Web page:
Another installment in this serial. As ever, it includes things that I’m happy with and a few things that I’d like to fix.
One odd thing I noticed recently is that this story includes a character named Nick and a town named Jericho. Over at Tribe, a story I only began to read within the last couple weeks, I noticed that there’s a character named Nick and a town named Jericho. Fortunately, the characters are utterly different and Tribe’s Jericho is the main setting whereas this story’s Jericho was mentioned once and never will be again.
Well, enough commentary, click through to read the story.
The League’s HQ had a lot of exits. The one I shot out of opens up just above water level on Grand Lake itself. It used to pour sewage into the lake, but was abandoned by the city in the 1960’s.
It was Grandpa’s favorite way to exit the complex.
I could see why. There’s something about bursting out of a tunnel, flying briefly over dark water and then turning to see the lights of the city, the public beach, and the harbor.
I’m not sure what it is.
By the time I crossed the highway that runs next to the lake, I’d formulated a few rules for what I would and would not do that evening. I was not going to go find Cassie and Daniel. I was not going to turn on the police band and listen for crimes.
What I was going to do was get out of League HQ, get out of my parents’ house and do something that nobody had told me to do.
If it so happened that I saw a crime being committed, I would stop it, but I wasn’t going to seek out trouble.
I landed on a lawn just on the other side of the highway, next to a collection of hotels and high-rise apartment buildings. Running, I crossed the sidewalk and merged into traffic.
With a name like “The Rocket,” you might expect Grandpa to have flown everywhere, but he didn’t. He only had an hour of fuel to work with so he spent most of his patrols on the ground.
Even though the new version of the suit was lighter than the original, making that one hour of fuel last three, I liked running. For one thing it charged the suit’s battery. For another, if you really wanted to appreciate the physical power the suit made available to you, you could keep up with traffic—provided traffic was moving below forty miles per hour.
Not that I had much traffic to deal with. I’d deliberately chosen an empty street. This evening’s exercise was less about fighting crime than sorting things out in my head.
I got into the run, settling on a good thirty mile per hour pace and began to think about what had driven me out for the night.
It wasn’t really the life of a superhero that bothered me. It was the feeling of being pushed into it. Grandpa had never asked me if I wanted his suit. He’d just given it to me in a secret clause of his will.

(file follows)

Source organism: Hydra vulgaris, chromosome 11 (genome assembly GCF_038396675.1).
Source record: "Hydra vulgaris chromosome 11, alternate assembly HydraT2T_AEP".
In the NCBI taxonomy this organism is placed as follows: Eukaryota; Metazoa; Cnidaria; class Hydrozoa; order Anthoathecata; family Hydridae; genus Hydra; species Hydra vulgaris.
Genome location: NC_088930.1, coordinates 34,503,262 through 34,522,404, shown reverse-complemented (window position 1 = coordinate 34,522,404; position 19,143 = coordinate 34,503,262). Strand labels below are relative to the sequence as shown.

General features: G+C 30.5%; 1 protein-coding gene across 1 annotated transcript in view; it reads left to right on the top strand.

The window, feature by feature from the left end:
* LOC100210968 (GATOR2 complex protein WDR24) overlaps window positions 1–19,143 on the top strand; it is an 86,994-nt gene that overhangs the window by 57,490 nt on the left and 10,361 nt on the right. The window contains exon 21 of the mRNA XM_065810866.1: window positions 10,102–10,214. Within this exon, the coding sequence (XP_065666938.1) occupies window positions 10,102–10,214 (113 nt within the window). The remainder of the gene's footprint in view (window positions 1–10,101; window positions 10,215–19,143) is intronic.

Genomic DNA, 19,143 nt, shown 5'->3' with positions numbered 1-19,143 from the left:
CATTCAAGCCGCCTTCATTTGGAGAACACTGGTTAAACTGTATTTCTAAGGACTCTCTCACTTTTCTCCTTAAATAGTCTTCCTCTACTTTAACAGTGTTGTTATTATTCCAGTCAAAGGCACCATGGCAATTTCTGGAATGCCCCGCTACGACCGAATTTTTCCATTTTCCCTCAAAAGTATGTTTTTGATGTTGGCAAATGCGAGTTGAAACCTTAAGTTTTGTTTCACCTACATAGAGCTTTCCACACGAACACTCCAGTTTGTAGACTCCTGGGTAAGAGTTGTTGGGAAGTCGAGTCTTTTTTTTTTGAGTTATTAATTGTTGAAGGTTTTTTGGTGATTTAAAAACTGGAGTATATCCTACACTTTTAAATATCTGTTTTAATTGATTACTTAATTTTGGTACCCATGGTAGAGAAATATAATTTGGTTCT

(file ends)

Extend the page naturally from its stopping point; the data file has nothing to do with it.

He’d also never asked me if I wanted his lab or the League’s HQ beneath it.
Or if I needed eleven million dollars in a Swiss bank account earmarked for “fighting evil”—all of which would be donated to the Superhero Legal Defense Fund should I choose not to bother.
So yeah, no pressure.
Despite having all the time in the world to think, I got nowhere. I ran through conversations with my grandfather in my head, trying to think if he’d ever brought it up in any way. I couldn’t. In the end, I just concentrated on the running, not worrying about where I was or how quickly was moving. By the time I started paying attention to the world around me, I didn’t recognize anything.
The SUV ahead of me stopped.
Not having the space to slow down, I jumped up, shooting over the SUV and landing just short of people smoking on the sidewalk in front of “Willy’s Bar” (or so said the sign in the window). The guy nearest to me dropped his cigarette, shouting, “Holy shit! You trying to kill me?”
I gave a little wave and said, “Sorry.” Thanks to the fact that I’d been showing Daniel the suit’s ability to imitate sounds, this came out less reassuring than I thought it would—we’re talking a 100% dead-on imitation of Darth Vader.
On the bright side, the landing had killed my momentum.
Deciding to stop trying to salvage the situation, I ignored them and started walking. The SUV wasn’t the only stopped car. From what I could see, the line of cars went to the end of the block.
It wasn’t a block that I would choose to be stuck on. This part of Fourth Street seemed to be heavy on bars, liquor stores, seedy shops and boarded-up buildings.